These claims were revealed in a new book, “Albert Reynolds: Risk taker for peace” by former minister and Fianna Fail reporter Conor Lenihan, which also details his own role in the peace talks in the 1990s.
Albert Reynolds TD, who was Taoiseach from 1992 to 1994, is said to have secured key backing for his EU funding offer from German Chancellor Helmut Kohl on the grounds that he would use his influence with the IRA to prevent it from attack British soldiers based in Germany. .
The author said Reynolds believed the IRA was a threat to the Irish state.
In the book, Lenihan details the discussions at the 1992 European Council summit in Edinburgh, when Reynolds launched his ambitious EU funding offer.
“[German Chancellor] Helmut Kohl was the most influential political leader there, ”says Lenihan.
“He told Reynolds he had a problem he needed to solve. British troops stationed in Germany were under attack and he asked the Taoiseach if he could help stop him by talking to the right people … Kohl told Reynolds he would back his request for funds if he could bring his help, in return. “
Lenihan says Reynolds phoned an old friend who was a secondary link between the IRA and the British. Reynolds then brought his friend to meet Kohl, who in turn told Lenihan that he was impressed by the Taoiseach’s promise to end the attacks.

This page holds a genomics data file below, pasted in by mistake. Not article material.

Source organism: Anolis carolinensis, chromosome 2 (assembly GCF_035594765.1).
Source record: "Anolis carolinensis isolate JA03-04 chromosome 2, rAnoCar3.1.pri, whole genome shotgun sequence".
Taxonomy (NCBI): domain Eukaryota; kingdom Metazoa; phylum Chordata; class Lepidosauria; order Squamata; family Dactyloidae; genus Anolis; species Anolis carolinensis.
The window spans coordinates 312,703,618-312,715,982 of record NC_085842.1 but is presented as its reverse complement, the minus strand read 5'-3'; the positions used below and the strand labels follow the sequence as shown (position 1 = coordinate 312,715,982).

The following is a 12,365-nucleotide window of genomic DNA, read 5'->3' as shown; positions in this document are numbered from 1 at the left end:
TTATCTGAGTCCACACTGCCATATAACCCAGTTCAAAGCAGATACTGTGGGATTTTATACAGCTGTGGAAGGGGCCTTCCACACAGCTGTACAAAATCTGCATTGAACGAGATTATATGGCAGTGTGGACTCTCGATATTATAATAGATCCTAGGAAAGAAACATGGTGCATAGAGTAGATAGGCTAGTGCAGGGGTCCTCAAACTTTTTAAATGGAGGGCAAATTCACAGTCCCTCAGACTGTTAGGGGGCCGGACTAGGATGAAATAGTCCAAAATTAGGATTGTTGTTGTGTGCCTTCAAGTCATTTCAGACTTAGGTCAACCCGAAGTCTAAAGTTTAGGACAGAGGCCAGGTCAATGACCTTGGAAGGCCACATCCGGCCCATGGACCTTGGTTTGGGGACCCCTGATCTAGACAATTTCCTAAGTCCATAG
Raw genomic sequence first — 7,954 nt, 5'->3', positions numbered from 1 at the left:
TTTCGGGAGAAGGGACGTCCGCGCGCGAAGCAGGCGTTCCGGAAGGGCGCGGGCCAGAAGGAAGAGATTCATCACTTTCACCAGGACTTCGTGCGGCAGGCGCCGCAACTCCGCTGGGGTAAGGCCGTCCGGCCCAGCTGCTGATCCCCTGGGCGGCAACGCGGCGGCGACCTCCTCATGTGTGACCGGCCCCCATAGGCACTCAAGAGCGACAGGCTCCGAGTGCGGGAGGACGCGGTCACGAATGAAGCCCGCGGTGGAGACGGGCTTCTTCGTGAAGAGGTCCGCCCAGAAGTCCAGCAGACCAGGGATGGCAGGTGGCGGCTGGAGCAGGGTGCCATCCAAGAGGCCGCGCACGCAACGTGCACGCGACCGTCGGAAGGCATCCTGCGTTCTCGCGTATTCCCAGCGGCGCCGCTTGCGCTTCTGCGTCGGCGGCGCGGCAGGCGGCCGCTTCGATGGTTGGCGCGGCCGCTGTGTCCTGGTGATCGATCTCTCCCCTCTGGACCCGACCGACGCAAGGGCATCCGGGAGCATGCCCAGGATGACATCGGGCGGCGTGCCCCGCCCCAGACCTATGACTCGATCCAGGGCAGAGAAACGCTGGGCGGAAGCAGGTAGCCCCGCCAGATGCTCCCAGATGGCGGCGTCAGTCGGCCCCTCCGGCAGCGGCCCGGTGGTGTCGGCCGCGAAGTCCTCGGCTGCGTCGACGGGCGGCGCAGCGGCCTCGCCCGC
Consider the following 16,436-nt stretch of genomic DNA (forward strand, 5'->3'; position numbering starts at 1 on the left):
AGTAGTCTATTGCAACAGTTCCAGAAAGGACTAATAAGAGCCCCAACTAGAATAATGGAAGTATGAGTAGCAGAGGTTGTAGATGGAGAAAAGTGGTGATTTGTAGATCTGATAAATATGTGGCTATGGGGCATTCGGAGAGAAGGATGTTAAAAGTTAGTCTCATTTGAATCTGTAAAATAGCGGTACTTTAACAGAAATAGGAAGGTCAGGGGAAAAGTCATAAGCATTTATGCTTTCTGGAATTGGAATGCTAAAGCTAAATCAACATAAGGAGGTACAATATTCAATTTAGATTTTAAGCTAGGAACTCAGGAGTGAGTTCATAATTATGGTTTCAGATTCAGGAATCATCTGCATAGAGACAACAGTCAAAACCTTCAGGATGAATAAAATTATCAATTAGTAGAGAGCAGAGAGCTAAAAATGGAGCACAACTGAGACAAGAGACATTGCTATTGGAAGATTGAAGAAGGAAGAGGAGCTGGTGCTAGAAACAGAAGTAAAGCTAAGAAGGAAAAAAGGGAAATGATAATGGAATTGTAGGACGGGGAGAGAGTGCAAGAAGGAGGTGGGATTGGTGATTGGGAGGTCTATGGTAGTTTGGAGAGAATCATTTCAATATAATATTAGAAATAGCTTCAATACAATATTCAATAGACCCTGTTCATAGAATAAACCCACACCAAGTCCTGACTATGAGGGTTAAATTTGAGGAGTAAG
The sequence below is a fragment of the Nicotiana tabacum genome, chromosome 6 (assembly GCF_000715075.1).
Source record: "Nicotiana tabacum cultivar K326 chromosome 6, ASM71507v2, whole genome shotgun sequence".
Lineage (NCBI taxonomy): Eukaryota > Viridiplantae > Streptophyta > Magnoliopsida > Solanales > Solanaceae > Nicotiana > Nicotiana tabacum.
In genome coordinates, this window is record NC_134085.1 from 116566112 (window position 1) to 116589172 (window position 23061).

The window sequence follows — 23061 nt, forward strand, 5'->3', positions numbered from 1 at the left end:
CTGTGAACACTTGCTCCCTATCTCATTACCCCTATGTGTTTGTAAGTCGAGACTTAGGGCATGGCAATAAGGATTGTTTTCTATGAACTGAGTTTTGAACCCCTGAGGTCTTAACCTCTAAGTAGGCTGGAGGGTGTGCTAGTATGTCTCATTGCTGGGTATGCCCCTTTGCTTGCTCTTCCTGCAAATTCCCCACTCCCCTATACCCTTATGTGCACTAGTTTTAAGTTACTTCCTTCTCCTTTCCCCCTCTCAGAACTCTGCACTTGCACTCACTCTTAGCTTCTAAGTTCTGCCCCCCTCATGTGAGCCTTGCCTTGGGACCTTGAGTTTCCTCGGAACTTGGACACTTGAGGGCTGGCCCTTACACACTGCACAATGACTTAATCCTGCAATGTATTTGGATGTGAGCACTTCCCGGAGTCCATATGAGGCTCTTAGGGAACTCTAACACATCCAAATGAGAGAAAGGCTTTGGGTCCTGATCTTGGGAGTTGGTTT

“The German Chancellor then informed the Taoiseach that instead of seeking funding of £ 6bn he should ask for £ 8bn. Reynolds did and got the entire £ 8bn. This has enormously strengthened his position in Fianna Fail.
But UUP chief Doug Beattie said the claims were “astonishing”.
He added: “If this is true, why was not the same influence used to end the attacks on victims in Northern Ireland?” This raises serious questions for the Dublin government.
“Dublin has been very quick in the past to demand all kinds of inquiries and information from London when allegations are made about the role of the British Army and RUC during the unrest.
“It is high time for Dublin to reciprocate and give a full account of what exactly has been agreed between Albert Reynolds’ administration and the EU and whether £ 8bn has in fact been handed over by the EU with the German support in exchange for Dublin’s influence to prevent IRA attacks on British military personnel in Germany.
“I have already raised the issue of legacy with Taoiseach Michael Martin when I met him in Dublin in August and with Tanaiste Leo Varadkar two weeks ago. I will also discuss it with Foreign Minister Simon Coveney when I meet him on Friday.